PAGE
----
The Business of ‘No’

This month we’re taking a look at some lessons and leaders who are part of Black History Month and applying them to our businesses.  Today we’re talking about one of the more iconic moments of the Civil Rights movement in 1955, Rosa Parks and her famous bus ride.  She chose to stand up for what she believed was her right: a seat on the bus.  She not only stood up for what she believed, she also said no.  Those two things together can give us great power and control in our businesses.

Being a good business owner is about knowing where the lines should be laid and if and when they should be crossed.  The lines aren’t pointless or stupid, they are there for our protection, the protection of the business and the protection of our employees and customers. Risks are an important aspect of growing your business, but they shouldn’t be taken without due consideration.  As the leader it’s up to you to know when the lines have been pushed too far, and which lines should never be crossed.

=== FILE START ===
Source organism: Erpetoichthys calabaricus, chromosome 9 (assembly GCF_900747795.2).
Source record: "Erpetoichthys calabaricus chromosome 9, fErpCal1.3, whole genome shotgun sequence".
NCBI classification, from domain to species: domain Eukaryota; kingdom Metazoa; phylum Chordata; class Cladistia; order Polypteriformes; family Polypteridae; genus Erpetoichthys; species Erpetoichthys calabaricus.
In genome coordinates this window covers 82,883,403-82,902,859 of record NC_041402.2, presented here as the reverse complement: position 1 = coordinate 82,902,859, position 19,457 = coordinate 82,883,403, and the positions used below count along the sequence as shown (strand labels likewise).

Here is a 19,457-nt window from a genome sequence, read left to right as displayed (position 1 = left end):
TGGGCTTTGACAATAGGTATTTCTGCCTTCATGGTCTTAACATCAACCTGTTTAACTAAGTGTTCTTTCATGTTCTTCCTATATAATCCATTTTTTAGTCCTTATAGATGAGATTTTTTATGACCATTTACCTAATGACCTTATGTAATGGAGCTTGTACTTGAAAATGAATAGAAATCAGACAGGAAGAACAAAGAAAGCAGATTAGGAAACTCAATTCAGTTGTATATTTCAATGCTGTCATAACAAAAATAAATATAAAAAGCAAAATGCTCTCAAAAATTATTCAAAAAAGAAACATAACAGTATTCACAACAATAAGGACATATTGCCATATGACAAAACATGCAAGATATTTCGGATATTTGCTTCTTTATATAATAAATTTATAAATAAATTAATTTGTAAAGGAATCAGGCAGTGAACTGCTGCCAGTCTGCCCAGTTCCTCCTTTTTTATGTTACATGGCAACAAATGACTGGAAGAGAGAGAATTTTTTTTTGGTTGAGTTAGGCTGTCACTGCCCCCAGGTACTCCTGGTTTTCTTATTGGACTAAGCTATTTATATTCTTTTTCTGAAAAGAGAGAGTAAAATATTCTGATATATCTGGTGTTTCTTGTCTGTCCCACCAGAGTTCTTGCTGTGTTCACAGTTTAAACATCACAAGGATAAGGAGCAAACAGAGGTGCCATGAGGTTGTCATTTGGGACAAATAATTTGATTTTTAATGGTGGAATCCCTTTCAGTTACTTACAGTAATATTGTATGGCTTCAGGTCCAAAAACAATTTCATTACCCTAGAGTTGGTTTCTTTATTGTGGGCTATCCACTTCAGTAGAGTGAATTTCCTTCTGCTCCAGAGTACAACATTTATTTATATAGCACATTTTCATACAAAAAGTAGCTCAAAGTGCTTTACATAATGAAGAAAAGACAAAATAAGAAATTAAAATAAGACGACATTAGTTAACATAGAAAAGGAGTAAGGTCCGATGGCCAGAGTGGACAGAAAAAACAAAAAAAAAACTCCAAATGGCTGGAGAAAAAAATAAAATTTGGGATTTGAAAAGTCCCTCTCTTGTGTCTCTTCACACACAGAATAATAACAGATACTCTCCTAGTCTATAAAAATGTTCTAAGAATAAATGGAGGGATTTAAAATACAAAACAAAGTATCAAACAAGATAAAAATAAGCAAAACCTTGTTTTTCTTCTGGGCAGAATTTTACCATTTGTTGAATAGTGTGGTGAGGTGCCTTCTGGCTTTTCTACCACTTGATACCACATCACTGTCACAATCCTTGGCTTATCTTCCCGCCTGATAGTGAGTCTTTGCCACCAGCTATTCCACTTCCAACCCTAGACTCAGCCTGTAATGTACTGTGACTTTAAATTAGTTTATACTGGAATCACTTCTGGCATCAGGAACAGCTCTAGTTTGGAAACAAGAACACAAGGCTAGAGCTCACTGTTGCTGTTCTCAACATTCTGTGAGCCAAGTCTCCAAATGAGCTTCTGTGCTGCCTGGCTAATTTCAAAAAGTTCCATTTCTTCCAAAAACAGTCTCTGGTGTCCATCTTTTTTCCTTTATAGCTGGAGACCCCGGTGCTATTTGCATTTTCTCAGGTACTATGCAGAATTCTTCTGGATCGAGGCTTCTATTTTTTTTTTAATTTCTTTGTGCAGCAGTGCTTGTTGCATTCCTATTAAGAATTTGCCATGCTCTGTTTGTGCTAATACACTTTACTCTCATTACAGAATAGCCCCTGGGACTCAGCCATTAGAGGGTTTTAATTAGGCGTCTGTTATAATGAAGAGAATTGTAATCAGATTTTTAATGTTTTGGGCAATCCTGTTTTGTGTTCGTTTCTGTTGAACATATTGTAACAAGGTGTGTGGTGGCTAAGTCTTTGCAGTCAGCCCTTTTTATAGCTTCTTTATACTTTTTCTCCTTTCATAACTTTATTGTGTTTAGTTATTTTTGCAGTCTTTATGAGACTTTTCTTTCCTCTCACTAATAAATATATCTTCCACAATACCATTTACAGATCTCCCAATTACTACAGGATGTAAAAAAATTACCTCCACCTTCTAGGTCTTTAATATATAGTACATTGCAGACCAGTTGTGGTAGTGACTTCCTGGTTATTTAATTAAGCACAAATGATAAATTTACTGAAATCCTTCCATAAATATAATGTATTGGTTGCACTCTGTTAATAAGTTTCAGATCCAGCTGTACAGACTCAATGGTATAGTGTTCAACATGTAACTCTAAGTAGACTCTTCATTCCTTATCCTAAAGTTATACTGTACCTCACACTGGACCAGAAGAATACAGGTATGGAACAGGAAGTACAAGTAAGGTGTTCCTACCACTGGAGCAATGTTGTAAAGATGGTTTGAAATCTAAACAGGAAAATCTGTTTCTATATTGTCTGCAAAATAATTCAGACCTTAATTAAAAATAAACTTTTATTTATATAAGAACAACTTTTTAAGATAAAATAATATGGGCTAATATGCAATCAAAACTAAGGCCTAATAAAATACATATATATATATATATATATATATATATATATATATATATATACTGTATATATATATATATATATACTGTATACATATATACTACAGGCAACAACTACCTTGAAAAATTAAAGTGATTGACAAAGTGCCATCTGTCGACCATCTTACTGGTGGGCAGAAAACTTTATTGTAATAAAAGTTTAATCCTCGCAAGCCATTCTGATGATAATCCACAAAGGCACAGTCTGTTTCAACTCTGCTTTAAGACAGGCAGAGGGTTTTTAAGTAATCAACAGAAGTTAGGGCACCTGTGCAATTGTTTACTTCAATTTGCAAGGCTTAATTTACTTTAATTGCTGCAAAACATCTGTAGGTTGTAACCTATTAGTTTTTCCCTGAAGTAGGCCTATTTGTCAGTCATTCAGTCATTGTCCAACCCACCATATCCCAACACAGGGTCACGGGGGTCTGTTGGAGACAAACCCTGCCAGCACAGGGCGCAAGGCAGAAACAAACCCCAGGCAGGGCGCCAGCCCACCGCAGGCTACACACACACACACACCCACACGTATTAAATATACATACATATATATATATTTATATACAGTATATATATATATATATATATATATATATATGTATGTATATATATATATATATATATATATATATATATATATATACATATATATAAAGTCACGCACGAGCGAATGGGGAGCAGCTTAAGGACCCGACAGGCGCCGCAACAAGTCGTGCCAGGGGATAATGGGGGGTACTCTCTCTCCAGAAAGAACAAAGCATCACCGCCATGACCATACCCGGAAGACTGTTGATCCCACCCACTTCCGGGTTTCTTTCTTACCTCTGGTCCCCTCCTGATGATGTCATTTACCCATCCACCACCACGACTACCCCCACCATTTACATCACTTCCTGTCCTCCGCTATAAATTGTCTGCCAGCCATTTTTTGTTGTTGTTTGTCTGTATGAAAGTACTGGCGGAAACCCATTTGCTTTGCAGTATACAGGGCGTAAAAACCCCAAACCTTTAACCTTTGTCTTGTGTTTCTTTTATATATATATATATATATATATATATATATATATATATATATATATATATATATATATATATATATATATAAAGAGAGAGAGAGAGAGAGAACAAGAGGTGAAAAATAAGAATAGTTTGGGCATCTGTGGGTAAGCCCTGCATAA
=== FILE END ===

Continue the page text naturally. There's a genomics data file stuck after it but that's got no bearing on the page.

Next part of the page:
How do we learn this? Some of it can be learned by watching what other businesses and leaders have done, but often it’s up to us to do trial and error.  Depending on the enormity of the risk you’re considering taking would depend how much research you should do and how far over the line you’re willing to go.  If it’s as serious a thing as Rosa Park’s seat on the bus was and the rest of the Civil Rights movement, you should be willing to go pretty far.

But sometimes the only thing you should say is ‘no.’ For example: when you’re asked to do something you’re not comfortable with; when you don’t have the resources and can’t find, develop or make them; when a new direction is suggested that, although it would be profitable, isn’t a good fit for your business; when you’ve had an employee for a year who has yet to fully do the job they claimed they could do when they were hired and hasn’t shown initiative; when a client has yet to follow the advice you’ve given; or when you’re tired of getting walked on and failing.  Learning to say ‘no’ could be exactly what you need to further your business and get more customers you’re actually excited to help.

What do you need to say “no” to in your business?

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